At the same time, it is our success that is most likely to draw the attention of larger national health food chain stores and make them interested in moving to Bloomington. We would like to maintain our excellent position in the community. One of the main reasons for this desire is the way that co-operatives work. The co-op structure gives you a vote on what we do and how we grow.
How does this work? Every spring we have two or three board positions opening up. Applications are in all of the stores right now. We need directors who have an understanding of the importance of protecting our local food system during challenging times. We need people who have skills in communicating with others and generating positive action toward the common good. We need people who have experience with business finance and management. We need people who care and have the respect of those they care about. We need people who want to make their community stronger and better.
Fortunately, we know that there are many of you with these qualities and more. If you have a strong sense of where the Co-op needs to direct its energy in the coming years or know someone who does, now is the time to fill out and mail in that board application. Your term will not begin until November, but we would like to meet you and have you meet us at any regular board meeting to get acquainted.
A board is a team. As that team, we deal with making the policies that help to form and guide the General Manager's decisions. There are very specific guidelines for monitoring these policies and making sure that our business is in compliance with them. The board does not manage day-by-day in-store decisions such as what specific brands to carry—rather, the board decides by majority vote the long-term direction of the co-op. You are invited to become a board member if you are interested in sharing your vision and expertise.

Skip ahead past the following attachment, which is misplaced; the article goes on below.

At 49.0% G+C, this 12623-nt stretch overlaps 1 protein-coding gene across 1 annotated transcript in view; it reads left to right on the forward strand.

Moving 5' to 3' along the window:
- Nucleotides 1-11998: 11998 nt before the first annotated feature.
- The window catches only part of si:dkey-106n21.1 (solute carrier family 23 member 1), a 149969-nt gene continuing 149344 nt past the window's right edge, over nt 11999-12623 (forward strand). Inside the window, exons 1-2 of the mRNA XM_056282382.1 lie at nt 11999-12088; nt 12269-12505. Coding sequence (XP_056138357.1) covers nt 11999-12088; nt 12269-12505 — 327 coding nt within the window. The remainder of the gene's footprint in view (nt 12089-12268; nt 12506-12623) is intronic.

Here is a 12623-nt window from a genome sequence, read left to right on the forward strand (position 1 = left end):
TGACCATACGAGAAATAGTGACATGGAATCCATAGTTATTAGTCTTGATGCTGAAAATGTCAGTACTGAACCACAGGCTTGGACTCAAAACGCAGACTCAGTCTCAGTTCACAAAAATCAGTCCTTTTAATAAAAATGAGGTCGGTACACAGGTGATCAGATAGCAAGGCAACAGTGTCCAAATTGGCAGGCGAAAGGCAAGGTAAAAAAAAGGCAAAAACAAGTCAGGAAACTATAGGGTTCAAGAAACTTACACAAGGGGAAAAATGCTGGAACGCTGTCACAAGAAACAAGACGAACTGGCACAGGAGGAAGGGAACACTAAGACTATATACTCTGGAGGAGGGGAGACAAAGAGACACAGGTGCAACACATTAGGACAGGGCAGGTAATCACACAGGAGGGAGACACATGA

Pick up your board application packet today or talk to that friend who is passionate about making all of the BCS stores even better. In the co-op business model, it is up to you to help steer the ship. Take the opportunity.
For the Board of Directors
To assist new board members in understanding the process that is necessary for considering future expansion projects, the March meeting focused on reviewing steps that were taken prior to opening the Elm Heights store. Several years before a decision is made, ideas and inspirations are shared which generate many possible future scenarios. Eventually, a common vision coalesces.
Once the vision begins to take shape in the group mind, the real work begins. The board and the General Manager must work closely together in order for any project to be successful. The project must first of all meet the co-operative Ends Policy guidelines. The board then decides what they need to learn and/or be made aware of in order to make informed decisions.
The GM must operate within all the appropriate policy limitations. These are all clearly stated in the Policy Manual adopted many years ago which states all the rules the co-op board and GM must abide by. Adherence to these policies are monitored monthly.
Prior to the Elm Heights project, the board reviewed Ends, financial conditions and activities, planning and budgeting, asset protection, and board communication policies. We then decided to learn more about market feasibility, financial feasibility, design feasibility and internal readiness. Professional consultants were called upon in all areas and numerous studies were completed during the years preceding the final decision to "go ahead."
The board then reviewed how best to present their findings to the member-owners and gather support for the enterprise. We brainstormed possible questions the member-owners might have in order to make sure we actually knew the answers. Our aim was always to build a shared understanding of the undertaking we were embarking upon.